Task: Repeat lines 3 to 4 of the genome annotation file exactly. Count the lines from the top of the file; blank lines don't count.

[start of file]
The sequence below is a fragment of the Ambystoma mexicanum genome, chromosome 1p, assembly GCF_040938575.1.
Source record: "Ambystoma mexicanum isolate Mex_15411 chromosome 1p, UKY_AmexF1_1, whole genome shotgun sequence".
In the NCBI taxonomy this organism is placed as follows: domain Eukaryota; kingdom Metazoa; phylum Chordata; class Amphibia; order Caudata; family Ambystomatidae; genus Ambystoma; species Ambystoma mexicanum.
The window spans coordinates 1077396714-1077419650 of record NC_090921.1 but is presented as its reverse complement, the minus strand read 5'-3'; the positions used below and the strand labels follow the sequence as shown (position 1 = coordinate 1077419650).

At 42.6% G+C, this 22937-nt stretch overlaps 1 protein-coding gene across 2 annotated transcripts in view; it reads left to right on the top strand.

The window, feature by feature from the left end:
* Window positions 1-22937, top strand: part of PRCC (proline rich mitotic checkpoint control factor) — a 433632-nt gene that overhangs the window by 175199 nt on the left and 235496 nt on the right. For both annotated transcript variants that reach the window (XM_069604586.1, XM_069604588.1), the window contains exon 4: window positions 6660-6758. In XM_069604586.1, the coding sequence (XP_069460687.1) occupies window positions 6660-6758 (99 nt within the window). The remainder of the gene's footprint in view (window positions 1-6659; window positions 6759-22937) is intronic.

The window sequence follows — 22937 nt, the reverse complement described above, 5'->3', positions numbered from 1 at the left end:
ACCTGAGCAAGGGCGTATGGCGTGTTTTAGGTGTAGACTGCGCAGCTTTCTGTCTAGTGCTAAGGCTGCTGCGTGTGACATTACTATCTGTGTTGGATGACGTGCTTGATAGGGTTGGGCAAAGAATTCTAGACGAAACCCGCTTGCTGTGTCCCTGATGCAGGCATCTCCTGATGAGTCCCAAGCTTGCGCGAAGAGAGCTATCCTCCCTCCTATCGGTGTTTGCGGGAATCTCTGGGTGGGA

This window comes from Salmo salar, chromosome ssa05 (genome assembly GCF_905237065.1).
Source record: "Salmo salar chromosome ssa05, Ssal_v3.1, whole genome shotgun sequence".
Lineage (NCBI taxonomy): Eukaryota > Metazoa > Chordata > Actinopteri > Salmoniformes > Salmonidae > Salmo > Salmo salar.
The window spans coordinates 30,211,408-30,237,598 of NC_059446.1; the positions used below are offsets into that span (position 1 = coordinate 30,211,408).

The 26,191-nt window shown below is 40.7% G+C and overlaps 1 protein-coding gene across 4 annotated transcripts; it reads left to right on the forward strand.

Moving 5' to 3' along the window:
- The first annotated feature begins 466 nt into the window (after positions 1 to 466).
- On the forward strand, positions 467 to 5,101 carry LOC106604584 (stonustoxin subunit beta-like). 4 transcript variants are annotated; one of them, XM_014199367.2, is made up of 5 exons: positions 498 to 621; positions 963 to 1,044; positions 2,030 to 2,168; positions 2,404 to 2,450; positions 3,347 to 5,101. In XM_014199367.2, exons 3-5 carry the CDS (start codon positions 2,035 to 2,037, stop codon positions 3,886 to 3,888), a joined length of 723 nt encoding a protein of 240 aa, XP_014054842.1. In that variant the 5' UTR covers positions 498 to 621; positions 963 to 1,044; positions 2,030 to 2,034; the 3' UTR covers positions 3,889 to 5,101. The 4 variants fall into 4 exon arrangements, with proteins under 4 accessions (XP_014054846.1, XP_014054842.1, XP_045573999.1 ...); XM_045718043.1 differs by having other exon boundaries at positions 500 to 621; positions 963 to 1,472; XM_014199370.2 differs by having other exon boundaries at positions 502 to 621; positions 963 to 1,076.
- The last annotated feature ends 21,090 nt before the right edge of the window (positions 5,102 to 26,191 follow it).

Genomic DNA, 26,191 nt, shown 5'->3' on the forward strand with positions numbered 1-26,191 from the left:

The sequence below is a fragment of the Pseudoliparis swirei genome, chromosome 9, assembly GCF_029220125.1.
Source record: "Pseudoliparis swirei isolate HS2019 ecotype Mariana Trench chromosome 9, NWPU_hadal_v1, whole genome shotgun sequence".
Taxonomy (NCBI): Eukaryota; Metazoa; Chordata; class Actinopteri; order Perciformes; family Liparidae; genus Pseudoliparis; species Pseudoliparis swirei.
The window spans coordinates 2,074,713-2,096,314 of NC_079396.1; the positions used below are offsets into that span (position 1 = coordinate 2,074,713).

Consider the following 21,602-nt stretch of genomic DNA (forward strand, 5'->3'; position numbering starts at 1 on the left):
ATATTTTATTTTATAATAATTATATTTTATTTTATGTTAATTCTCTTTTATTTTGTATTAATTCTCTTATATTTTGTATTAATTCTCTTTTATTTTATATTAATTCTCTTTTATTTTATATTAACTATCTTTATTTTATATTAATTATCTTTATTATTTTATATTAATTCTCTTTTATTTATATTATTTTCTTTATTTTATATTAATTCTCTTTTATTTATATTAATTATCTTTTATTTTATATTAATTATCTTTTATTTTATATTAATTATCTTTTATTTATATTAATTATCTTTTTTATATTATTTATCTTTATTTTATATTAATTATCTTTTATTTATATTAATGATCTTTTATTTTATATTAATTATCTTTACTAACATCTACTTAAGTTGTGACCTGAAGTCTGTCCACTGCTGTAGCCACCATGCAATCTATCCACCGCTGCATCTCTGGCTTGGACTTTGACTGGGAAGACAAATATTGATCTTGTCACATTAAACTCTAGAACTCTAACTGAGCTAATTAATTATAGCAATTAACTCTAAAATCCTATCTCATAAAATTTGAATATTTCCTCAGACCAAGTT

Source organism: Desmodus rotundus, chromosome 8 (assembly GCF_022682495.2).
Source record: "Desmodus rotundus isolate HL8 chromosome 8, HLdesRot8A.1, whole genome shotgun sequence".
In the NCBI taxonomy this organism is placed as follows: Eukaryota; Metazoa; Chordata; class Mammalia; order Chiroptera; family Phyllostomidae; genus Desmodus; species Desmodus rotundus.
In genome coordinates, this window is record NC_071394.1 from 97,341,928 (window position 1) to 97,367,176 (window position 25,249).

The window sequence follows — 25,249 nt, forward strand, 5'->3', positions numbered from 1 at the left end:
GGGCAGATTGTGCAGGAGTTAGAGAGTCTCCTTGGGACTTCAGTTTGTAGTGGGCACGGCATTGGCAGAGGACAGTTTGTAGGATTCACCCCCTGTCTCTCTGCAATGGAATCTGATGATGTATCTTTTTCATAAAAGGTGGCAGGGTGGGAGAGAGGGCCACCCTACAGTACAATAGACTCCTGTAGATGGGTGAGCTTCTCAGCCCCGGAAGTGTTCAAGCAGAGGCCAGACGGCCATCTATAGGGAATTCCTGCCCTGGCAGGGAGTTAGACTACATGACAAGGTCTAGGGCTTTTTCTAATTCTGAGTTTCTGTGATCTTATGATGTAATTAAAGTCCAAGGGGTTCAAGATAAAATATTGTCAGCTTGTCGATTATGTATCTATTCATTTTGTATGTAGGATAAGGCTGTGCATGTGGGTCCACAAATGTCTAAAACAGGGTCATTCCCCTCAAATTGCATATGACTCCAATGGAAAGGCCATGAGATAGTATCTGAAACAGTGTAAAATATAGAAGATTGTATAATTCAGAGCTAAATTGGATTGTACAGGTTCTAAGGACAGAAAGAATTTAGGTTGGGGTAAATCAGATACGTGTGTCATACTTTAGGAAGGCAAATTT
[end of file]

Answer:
In the NCBI taxonomy this organism is placed as follows: domain Eukaryota; kingdom Metazoa; phylum Chordata; class Amphibia; order Caudata; family Ambystomatidae; genus Ambystoma; species Ambystoma mexicanum.
The window spans coordinates 1077396714-1077419650 of record NC_090921.1 but is presented as its reverse complement, the minus strand read 5'-3'; the positions used below and the strand labels follow the sequence as shown (position 1 = coordinate 1077419650).